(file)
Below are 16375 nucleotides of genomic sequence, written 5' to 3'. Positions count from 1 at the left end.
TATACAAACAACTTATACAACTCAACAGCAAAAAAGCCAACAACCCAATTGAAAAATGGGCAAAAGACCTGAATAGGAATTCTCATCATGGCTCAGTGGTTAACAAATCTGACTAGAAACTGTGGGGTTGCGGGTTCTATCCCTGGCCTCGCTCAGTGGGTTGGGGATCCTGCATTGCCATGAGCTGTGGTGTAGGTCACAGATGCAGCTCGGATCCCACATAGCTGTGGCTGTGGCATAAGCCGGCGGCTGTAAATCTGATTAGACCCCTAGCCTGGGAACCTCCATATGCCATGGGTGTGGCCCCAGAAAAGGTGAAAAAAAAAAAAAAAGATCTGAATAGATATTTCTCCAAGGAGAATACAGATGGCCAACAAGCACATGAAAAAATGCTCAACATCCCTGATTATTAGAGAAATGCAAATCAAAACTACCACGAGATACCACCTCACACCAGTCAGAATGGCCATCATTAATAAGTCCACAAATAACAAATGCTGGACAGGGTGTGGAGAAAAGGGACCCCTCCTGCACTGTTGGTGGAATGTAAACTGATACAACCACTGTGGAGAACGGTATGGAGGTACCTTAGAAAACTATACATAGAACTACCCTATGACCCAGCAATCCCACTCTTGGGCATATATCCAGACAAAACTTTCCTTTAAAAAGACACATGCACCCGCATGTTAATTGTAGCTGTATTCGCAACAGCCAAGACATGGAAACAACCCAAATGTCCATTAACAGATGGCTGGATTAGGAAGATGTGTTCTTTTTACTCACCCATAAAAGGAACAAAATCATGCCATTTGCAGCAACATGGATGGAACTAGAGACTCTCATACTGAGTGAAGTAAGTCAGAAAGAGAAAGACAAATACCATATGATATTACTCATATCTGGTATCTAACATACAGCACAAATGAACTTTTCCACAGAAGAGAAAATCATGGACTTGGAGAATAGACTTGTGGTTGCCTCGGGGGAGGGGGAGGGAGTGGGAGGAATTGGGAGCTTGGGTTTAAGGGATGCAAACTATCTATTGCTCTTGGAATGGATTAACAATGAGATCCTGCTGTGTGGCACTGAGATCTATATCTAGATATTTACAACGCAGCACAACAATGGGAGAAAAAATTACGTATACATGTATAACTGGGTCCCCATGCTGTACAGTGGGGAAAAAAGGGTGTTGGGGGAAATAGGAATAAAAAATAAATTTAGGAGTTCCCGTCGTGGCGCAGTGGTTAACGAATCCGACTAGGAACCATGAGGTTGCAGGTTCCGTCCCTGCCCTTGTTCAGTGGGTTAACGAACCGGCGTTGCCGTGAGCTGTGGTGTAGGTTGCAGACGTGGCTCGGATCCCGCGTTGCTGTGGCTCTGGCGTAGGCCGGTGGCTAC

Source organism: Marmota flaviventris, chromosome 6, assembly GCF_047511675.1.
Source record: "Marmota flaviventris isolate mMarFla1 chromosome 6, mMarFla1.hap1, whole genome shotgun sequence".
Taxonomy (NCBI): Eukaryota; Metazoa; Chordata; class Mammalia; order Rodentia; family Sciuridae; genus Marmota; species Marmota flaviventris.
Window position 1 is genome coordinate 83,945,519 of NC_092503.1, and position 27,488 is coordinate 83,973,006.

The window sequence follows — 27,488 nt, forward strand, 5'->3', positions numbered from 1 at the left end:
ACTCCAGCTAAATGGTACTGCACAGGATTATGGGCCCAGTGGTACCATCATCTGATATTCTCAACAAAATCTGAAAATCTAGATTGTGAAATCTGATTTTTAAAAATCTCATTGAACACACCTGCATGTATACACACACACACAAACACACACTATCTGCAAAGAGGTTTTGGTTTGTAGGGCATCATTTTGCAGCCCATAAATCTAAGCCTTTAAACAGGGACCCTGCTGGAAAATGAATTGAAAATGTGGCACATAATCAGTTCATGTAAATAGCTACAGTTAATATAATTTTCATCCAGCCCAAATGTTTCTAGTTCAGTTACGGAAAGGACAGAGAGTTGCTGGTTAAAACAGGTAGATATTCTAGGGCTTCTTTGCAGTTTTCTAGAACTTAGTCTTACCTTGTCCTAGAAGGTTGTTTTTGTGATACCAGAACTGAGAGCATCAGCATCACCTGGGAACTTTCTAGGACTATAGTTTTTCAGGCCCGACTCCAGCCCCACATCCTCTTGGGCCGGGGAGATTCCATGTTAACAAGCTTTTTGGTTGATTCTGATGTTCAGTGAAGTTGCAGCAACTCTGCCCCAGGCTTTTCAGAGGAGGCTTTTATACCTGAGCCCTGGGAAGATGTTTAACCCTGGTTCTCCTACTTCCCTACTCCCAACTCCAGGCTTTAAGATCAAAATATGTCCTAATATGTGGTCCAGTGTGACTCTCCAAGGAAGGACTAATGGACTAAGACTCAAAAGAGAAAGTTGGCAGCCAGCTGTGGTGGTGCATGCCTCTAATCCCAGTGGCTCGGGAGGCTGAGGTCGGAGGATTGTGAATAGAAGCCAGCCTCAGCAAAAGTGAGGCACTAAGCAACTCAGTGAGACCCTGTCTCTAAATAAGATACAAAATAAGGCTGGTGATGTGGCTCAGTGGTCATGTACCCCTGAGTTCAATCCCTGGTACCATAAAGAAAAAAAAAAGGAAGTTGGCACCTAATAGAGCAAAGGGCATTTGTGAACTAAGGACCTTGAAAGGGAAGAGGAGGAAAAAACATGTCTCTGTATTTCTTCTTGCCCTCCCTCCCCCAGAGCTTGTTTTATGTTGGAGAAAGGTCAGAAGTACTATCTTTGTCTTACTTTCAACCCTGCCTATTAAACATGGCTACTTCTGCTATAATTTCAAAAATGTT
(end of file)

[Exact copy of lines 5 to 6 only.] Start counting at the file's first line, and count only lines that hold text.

Taxonomy (NCBI): Eukaryota; Metazoa; Chordata; class Mammalia; order Rodentia; family Sciuridae; genus Marmota; species Marmota flaviventris.
Window position 1 is genome coordinate 83,945,519 of NC_092503.1, and position 27,488 is coordinate 83,973,006.